Enough about the leading ladies, though. It’s clear where my affections lie. And as much as I loved, and am going to marry, the titular fictional character, the episode on the whole can’t be judged on the basis of a single gorgeous, charismatic guest star. Fortunately, there’s quite a bit more to this episode than that. The week-long-war is actually quite a clever idea, and it is slowly exposed in an effective way. The episode gives ample opportunity for Tennant to exercise his emotional range in a way we’ve not seen so far this season, rather than strutting around in a bored fashion as he did in the previous two-part story. And the Hath, despite not doing much other than gurgling a bit, are an interesting alien design.
But was it good enough to live up to the enormous promise it made? This episode's title implicitly promised some serious development of the canon, particularly in the area of demystifying the Doctor's family life. I don’t think I ever seriously expected that we were going to find out about Susan’s mother or delve that deeply into the Doctor’s past—now just doesn’t seem the time, particularly not in a season that seems to be leading to the return of a figure from his more recent past. And so I went into this episode hoping that, even though I knew this episode was going to break all of the promises it made to me, perhaps it could at least take me for a fun ride.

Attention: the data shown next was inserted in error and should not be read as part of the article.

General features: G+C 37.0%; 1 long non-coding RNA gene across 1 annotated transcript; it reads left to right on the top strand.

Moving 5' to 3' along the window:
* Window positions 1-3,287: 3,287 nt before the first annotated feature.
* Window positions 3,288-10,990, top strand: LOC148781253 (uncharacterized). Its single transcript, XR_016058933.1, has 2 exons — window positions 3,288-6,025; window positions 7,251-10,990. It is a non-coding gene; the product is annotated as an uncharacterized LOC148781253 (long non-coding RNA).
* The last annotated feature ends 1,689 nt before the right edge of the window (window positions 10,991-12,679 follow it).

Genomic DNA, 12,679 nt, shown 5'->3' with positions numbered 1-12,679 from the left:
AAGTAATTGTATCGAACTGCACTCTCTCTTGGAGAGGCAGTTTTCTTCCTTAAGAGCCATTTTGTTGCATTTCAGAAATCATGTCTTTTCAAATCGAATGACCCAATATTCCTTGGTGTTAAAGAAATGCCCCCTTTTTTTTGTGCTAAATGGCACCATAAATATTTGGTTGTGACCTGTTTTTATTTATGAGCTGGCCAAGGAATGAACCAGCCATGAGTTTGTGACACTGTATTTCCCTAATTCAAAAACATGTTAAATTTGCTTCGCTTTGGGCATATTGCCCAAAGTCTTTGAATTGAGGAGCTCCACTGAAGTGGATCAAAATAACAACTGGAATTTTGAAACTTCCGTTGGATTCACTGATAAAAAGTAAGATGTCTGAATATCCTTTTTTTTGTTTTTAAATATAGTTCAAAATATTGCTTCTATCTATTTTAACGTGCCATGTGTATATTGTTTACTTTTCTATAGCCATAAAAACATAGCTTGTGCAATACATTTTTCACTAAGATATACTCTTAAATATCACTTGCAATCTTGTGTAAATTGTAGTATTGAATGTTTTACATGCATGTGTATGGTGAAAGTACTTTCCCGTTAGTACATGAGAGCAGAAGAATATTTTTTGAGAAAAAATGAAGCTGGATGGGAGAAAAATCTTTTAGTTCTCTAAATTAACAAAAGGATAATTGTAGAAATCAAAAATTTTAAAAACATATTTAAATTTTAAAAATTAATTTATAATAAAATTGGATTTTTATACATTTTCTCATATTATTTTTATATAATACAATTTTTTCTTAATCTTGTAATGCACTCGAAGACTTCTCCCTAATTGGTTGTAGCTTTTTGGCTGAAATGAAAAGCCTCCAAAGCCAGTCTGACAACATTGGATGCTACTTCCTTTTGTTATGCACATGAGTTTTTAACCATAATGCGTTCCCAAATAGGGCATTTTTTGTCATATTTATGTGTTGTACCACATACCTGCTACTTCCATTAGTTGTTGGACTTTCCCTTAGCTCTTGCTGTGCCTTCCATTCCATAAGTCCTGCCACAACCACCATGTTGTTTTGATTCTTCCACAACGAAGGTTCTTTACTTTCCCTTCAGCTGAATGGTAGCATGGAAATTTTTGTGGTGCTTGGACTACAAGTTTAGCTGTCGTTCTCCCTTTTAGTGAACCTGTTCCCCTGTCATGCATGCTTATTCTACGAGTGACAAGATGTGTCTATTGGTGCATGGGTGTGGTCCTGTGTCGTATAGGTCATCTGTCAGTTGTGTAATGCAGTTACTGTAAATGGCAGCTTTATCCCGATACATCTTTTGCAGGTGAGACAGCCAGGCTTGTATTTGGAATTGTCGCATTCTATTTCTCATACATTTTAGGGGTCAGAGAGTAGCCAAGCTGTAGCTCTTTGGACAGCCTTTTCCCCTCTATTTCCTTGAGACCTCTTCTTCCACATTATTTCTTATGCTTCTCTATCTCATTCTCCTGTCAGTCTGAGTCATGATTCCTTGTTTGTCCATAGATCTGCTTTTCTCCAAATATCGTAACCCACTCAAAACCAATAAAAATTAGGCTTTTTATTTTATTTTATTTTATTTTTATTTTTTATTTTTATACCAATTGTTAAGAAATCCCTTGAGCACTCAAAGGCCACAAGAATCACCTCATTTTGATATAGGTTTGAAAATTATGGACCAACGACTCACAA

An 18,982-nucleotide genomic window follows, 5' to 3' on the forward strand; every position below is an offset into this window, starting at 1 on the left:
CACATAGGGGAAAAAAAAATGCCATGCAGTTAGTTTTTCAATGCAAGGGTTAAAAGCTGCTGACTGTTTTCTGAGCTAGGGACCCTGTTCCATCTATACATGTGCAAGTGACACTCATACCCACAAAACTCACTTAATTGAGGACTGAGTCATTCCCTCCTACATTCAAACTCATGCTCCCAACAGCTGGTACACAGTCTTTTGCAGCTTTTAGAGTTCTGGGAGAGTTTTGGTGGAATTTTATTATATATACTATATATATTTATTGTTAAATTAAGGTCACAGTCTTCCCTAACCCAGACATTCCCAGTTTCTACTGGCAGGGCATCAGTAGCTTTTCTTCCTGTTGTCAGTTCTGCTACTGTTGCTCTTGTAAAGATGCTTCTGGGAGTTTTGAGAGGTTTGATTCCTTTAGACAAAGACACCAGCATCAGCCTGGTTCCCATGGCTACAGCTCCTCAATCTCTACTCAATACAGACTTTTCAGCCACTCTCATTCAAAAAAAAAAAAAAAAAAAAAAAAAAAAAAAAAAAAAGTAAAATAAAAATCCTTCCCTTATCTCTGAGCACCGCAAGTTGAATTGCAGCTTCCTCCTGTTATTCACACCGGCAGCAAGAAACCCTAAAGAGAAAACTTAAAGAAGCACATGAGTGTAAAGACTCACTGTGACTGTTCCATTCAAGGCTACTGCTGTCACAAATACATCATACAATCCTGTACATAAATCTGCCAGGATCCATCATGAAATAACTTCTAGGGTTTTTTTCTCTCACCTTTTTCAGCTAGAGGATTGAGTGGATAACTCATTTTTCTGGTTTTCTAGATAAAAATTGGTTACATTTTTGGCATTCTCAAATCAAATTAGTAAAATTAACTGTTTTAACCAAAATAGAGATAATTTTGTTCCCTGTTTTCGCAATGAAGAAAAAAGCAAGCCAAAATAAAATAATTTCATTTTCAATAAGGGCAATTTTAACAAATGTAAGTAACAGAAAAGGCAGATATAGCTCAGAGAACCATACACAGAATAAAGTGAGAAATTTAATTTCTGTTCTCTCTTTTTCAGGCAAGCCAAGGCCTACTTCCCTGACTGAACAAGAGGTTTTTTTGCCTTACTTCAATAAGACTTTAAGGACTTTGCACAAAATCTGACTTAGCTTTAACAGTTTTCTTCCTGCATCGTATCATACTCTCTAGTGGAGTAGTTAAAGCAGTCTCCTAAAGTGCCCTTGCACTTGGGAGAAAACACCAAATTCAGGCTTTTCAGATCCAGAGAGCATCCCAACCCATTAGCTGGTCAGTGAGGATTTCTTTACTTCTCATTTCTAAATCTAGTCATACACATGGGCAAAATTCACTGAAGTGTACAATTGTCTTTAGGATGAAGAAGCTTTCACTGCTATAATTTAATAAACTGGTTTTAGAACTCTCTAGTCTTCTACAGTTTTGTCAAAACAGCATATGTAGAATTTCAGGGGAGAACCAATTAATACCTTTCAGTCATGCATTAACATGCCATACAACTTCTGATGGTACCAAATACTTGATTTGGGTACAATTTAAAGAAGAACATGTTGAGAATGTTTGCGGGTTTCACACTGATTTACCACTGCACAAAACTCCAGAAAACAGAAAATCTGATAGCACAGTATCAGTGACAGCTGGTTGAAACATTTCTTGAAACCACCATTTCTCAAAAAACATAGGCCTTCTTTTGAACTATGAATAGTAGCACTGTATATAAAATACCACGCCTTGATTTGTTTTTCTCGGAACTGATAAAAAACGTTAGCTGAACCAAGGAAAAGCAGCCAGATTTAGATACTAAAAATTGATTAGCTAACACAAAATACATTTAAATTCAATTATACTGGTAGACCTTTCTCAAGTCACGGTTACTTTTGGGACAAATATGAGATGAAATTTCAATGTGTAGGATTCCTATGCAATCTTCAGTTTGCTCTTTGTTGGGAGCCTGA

At that, it succeeded. The Doctor’s Daughter works at least on a level of sex appeal (let’s face it, almost every scene includes either Georgia or Freema or sometimes both), and even at a level beyond that in that there’s a somewhat interesting storyline going on and also quite a lot of well-written dialogue. Regardless, I can’t give the episode the enormous level of praise owed to Greenhorn’s previous effort, The Lazarus Experiment. While that episode oozed class and classicality, this one goes for gritty and ultimately fails because gritty has been done so much better in other episodes before—not Greenhorn’s fault, obviously, but I suppose some of the pacing issues are his fault. You’d think that an episode about characters with such short life spans would move at a more consistent pace, rather than moving along quickly then taking little breaks along the way. The rising and falling action was something Greenhorn pulled off well in The Lazarus Experiment, but those brief lulls were written logically into the action and not just sort of shoehorned in like the Jackie/Pete reunion scene in Doomsday.